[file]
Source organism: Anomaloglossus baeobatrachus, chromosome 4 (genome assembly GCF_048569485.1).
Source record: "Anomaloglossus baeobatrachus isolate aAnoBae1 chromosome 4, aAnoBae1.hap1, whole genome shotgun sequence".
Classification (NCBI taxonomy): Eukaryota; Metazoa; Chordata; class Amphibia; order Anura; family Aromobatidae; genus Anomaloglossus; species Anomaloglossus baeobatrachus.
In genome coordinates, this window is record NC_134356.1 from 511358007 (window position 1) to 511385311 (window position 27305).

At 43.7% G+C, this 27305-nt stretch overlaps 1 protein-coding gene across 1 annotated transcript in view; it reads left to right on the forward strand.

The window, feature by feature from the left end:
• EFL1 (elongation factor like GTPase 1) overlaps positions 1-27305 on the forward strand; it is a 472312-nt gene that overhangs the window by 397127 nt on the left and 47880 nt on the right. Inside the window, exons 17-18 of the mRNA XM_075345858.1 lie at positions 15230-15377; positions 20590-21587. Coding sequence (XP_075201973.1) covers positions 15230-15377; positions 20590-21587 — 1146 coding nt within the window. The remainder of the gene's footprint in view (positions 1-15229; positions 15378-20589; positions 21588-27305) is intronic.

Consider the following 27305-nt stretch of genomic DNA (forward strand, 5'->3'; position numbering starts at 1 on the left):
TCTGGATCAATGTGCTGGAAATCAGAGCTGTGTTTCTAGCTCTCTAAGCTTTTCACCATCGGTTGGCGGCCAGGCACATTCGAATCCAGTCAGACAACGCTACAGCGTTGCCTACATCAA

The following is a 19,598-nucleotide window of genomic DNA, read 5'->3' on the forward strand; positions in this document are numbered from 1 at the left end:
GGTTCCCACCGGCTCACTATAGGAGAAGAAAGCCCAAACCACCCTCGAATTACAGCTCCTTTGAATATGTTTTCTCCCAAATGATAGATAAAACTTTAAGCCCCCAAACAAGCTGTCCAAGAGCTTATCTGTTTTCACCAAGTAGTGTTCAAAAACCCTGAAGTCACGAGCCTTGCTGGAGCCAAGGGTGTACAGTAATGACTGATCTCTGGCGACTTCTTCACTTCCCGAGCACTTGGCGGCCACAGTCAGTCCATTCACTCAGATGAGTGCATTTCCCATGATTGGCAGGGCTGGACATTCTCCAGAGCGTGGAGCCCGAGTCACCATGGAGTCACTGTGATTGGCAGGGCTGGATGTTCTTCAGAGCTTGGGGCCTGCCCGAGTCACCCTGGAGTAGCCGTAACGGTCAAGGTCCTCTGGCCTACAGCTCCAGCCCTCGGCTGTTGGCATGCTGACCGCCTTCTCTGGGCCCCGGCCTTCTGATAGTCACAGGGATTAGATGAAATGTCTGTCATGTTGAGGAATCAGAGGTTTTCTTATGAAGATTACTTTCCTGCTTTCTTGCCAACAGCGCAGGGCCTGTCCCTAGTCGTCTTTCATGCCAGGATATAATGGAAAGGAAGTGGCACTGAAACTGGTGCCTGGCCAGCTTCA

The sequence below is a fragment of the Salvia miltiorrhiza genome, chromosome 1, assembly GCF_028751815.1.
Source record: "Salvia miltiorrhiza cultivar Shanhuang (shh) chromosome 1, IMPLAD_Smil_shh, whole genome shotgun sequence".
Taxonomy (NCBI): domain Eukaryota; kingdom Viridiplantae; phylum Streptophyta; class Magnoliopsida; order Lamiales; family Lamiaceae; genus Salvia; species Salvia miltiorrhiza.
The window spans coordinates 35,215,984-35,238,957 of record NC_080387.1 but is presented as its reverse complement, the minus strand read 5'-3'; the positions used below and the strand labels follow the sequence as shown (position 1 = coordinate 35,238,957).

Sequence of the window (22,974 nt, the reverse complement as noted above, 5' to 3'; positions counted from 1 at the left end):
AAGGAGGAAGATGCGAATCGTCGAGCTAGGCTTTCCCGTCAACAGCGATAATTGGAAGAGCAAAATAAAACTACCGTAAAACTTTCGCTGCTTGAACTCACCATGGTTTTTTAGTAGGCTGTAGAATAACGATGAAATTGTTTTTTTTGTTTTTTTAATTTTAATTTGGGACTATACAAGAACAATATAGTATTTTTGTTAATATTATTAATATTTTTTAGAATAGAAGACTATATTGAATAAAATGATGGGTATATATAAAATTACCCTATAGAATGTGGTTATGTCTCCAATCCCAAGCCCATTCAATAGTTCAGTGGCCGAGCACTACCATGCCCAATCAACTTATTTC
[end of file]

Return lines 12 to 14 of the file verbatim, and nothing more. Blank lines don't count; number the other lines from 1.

The sequence below is a fragment of the Salvia miltiorrhiza genome, chromosome 1, assembly GCF_028751815.1.
Source record: "Salvia miltiorrhiza cultivar Shanhuang (shh) chromosome 1, IMPLAD_Smil_shh, whole genome shotgun sequence".
Taxonomy (NCBI): domain Eukaryota; kingdom Viridiplantae; phylum Streptophyta; class Magnoliopsida; order Lamiales; family Lamiaceae; genus Salvia; species Salvia miltiorrhiza.